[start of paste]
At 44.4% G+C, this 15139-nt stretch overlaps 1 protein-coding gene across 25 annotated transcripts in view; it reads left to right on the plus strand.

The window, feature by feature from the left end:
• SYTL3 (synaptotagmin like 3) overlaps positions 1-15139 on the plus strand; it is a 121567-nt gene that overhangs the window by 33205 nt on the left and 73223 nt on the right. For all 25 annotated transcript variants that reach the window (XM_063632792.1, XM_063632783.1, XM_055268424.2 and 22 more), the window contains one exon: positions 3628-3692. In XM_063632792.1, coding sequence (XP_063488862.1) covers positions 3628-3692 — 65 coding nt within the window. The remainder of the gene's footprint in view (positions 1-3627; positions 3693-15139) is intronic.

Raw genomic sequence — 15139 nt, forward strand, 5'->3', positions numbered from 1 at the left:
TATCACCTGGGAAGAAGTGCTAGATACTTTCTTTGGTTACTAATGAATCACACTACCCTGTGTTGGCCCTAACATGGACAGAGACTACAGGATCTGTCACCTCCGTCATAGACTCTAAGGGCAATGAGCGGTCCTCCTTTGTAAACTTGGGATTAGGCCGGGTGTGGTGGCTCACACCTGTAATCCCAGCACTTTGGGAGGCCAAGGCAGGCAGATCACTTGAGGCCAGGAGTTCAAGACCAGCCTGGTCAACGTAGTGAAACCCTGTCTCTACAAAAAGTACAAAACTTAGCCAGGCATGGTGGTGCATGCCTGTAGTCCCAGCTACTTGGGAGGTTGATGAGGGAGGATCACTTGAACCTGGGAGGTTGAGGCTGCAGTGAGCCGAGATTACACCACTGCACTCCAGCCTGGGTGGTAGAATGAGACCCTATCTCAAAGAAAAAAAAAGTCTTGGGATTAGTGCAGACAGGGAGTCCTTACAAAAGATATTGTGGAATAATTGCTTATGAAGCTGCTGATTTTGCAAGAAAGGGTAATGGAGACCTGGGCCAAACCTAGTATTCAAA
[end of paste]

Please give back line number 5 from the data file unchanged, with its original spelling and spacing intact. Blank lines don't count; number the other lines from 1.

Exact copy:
TATCACCTGGGAAGAAGTGCTAGATACTTTCTTTGGTTACTAATGAATCACACTACCCTGTGTTGGCCCTAACATGGACAGAGACTACAGGATCTGTCACCTCCGTCATAGACTCTAAGGGCAATGAGCGGTCCTCCTTTGTAAACTTGGGATTAGGCCGGGTGTGGTGGCTCACACCTGTAATCCCAGCACTTTGGGAGGCCAAGGCAGGCAGATCACTTGAGGCCAGGAGTTCAAGACCAGCCTGGTCAACGTAGTGAAACCCTGTCTCTACAAAAAGTACAAAACTTAGCCAGGCATGGTGGTGCATGCCTGTAGTCCCAGCTACTTGGGAGGTTGATGAGGGAGGATCACTTGAACCTGGGAGGTTGAGGCTGCAGTGAGCCGAGATTACACCACTGCACTCCAGCCTGGGTGGTAGAATGAGACCCTATCTCAAAGAAAAAAAAAGTCTTGGGATTAGTGCAGACAGGGAGTCCTTACAAAAGATATTGTGGAATAATTGCTTATGAAGCTGCTGATTTTGCAAGAAAGGGTAATGGAGACCTGGGCCAAACCTAGTATTCAAA